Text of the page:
There are seven key technologies which can make a difference in the coming elections:
RSS: The syndication format that has captured the imagination of information geeks can be used to allow users to aggregate the content of their choice from a multitude of sources. This is as good a time as many for the various Indian web publications to add RSS feeds to their publishing portfolio. Users can then set up RSS aggregators (either as part of their email clients or via web-based services) to collate together the information of their choice be it from the political parties, candidates, media or bloggers.
Weblogs: Elections are about getting viewpoints across to voters. Weblogs can provide candidates voices and a direct communications channel. Most of the times, when we go to vote, we know very little about the candidates who are contesting. Blogs can help rectify this situation especially in urban India, to begin with. On the other side, weblogs can also enable individuals and microcommunities to share their opinions on the goings-on, and contribute ideas and commentaries. Blogs can thus provide an alternative to what we will be seeing and reading in the media.
Wikis: What should the agenda for the elections be? What are the local issues which need resolution? Imagine if citizens can contribute and shape the thinking in a collective manner. This is where Wikis can come in. Every constituency can have a Wiki page (along with a weblog) for helping bring out the issues that matter to the common people.
Cellphones: It will the rare person participating in campaigning who does not use a mobile phone. While voice remains the biggest application on cellphones and allows constant connections between the campaign and party offices and the field force, there is also an opportunity to start using mobile data in the elections. For example, SMS alerts can notify people on the status during the counting process in the constituencies of interest to them. Camera phones can be used to broadcast pictures of the campaigning process on to moblogs (mobile weblogs).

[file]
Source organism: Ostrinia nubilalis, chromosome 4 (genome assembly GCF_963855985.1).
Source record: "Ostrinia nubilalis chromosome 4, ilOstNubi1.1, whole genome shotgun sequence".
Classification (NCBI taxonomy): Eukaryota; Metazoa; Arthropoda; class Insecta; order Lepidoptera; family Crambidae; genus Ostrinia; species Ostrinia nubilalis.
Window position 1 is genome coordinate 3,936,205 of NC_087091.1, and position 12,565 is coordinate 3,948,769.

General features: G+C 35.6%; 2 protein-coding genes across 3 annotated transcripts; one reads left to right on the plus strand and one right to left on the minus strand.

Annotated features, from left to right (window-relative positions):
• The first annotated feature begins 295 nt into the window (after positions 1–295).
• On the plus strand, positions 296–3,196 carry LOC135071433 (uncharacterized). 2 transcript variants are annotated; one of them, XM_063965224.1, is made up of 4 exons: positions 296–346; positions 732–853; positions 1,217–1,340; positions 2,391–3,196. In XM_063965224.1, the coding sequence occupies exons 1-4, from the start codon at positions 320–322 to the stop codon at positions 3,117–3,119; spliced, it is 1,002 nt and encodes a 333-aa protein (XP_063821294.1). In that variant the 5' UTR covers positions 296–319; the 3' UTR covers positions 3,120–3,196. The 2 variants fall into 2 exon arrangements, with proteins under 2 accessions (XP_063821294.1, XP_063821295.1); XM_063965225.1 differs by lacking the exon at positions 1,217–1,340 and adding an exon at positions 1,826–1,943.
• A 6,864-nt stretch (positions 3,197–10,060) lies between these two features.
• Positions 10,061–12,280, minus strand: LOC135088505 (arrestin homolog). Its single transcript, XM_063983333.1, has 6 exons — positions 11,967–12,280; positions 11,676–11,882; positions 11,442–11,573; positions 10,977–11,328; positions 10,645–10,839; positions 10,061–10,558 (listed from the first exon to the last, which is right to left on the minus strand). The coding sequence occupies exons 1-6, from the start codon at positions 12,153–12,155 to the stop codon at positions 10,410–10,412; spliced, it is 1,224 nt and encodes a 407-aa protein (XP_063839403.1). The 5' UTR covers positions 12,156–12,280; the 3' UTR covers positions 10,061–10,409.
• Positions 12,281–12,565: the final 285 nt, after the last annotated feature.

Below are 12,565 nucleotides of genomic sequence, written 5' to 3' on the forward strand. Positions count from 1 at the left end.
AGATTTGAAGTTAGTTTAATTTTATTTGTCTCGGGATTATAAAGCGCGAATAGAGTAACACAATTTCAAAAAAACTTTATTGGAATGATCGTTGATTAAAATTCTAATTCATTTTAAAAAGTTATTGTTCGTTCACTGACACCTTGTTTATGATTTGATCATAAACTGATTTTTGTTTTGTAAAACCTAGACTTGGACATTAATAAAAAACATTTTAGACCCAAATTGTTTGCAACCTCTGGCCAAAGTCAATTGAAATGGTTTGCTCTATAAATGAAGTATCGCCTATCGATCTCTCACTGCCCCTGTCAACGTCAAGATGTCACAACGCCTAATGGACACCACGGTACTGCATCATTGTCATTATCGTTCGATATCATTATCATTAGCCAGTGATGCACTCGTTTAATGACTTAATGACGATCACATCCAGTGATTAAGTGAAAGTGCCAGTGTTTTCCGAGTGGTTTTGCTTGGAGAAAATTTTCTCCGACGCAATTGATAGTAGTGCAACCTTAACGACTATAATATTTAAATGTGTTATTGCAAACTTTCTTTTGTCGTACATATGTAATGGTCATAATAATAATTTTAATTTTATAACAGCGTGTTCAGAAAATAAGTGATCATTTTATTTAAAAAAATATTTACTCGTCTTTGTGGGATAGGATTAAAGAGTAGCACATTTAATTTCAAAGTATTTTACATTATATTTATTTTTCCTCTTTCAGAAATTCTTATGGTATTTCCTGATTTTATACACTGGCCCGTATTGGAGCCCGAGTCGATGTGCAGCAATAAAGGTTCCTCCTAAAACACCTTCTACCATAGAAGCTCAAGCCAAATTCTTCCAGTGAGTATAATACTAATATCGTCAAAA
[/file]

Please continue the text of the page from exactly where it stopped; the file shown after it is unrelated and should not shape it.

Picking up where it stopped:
Analytics: It is believed that the BJP used a fairly detailed analytical procedure to select candidates in the various states that went to polls in November last year. The age of information analysis is here. It is now possible for political parties to look at demographic data, overlay it with election data over the past few elections, and then make decisions regarding the candidates and also identify potential weak links in the system.
Visualisation Software: Elections throw out a huge amount of data. Visualisation software can help in understanding this for the political parties, commentators and us. In the past, we have relied on television and the media to show us their charts. Now, perhaps, if the software were available to parse elections data, everyone could also do their own analysis.
Personalisation: Elections is still about broadcasting by a few for many. Personalisation can help users create their own dashboards a subset of the data available which is of interest to each one.
One can always argue that in a democratic country like India where every person just has a single, equal vote, it makes little sense to use technology because the number of people who can access Internet-based content is probably less than 5% of the eligible voting population. While that is numerically correct, the Internet can help draw in an active and influential audience which can help shape policy for the future. If India has to change, it needs a committed cadre of people who can believe that they can make a difference. This group needs to be connected together, and this is where technology comes in. It is this 0.1% or less of the voting population which can energise the other 99.9% and lay the foundation of the New India. As Margaret Mead said, Never underestimate the ability of a small group of committed individuals to change the world.
Next Week: Technology and Indian Elections (continued)